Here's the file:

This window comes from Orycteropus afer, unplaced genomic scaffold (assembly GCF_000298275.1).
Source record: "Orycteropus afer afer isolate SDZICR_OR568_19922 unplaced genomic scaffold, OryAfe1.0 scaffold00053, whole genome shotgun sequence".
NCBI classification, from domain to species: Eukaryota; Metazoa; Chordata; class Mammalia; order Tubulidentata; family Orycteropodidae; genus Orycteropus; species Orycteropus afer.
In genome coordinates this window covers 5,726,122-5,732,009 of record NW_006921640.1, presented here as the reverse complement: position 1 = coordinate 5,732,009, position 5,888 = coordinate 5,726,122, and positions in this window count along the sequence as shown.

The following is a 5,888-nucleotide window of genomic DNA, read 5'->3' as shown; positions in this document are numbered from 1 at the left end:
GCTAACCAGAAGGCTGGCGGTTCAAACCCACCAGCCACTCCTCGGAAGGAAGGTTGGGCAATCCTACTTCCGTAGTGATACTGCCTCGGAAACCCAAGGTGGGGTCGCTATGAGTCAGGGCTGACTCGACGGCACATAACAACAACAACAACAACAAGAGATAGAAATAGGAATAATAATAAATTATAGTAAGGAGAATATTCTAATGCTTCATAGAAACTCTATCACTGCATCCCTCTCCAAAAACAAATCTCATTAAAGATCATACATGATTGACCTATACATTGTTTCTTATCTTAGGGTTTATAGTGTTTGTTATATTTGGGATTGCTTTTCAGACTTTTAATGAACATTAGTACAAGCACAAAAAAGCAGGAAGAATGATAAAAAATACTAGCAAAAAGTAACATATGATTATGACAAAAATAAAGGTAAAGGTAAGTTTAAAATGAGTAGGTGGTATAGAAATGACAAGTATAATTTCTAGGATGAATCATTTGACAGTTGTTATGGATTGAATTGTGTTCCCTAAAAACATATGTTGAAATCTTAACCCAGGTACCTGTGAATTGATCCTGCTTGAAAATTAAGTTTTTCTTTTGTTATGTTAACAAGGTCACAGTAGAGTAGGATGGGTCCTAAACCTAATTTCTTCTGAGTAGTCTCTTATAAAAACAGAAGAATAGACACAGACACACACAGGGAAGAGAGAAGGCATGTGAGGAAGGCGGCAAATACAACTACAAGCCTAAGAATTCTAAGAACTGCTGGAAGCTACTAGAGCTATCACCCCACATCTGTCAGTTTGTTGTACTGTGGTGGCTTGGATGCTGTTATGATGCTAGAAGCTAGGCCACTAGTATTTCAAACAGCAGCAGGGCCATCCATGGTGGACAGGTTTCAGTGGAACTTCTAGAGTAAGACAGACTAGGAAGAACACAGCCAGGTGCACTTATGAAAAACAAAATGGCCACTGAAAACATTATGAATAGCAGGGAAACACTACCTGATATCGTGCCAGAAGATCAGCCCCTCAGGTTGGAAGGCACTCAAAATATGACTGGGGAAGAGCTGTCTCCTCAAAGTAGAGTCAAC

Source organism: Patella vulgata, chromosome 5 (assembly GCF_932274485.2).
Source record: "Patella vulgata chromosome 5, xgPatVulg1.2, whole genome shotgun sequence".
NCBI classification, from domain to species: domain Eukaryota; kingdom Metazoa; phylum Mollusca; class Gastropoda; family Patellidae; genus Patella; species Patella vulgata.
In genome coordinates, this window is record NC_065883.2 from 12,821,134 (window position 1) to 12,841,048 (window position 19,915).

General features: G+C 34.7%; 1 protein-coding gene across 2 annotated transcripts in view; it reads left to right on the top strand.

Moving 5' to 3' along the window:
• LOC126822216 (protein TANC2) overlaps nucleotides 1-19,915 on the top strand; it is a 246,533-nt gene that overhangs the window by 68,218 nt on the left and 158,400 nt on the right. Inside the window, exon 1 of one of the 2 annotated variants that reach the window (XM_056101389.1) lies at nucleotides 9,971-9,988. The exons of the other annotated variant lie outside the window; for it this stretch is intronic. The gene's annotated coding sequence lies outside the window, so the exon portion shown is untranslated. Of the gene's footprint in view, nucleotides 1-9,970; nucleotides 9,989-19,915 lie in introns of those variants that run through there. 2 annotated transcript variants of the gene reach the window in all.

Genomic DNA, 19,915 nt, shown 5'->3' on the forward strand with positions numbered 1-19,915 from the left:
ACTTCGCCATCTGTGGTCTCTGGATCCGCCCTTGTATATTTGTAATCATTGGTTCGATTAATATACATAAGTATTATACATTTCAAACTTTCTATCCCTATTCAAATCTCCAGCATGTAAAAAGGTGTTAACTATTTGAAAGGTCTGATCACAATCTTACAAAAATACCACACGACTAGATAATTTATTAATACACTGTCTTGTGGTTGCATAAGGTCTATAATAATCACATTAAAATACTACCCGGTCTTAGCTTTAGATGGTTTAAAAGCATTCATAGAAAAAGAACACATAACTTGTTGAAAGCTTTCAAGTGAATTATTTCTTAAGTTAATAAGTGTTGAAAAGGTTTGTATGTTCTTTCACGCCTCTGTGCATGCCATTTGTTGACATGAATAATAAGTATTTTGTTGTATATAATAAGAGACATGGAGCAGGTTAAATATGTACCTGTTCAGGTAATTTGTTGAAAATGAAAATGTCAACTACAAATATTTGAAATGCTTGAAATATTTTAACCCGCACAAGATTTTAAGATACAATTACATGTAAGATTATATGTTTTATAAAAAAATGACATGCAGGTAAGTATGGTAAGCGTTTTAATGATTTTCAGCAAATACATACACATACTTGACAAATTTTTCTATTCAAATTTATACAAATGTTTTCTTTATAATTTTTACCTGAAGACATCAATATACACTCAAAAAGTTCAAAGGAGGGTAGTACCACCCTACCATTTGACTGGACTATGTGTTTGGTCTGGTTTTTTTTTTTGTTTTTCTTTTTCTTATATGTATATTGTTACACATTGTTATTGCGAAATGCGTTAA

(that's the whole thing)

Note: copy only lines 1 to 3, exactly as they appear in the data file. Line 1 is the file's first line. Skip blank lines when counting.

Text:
This window comes from Orycteropus afer, unplaced genomic scaffold (assembly GCF_000298275.1).
Source record: "Orycteropus afer afer isolate SDZICR_OR568_19922 unplaced genomic scaffold, OryAfe1.0 scaffold00053, whole genome shotgun sequence".
NCBI classification, from domain to species: Eukaryota; Metazoa; Chordata; class Mammalia; order Tubulidentata; family Orycteropodidae; genus Orycteropus; species Orycteropus afer.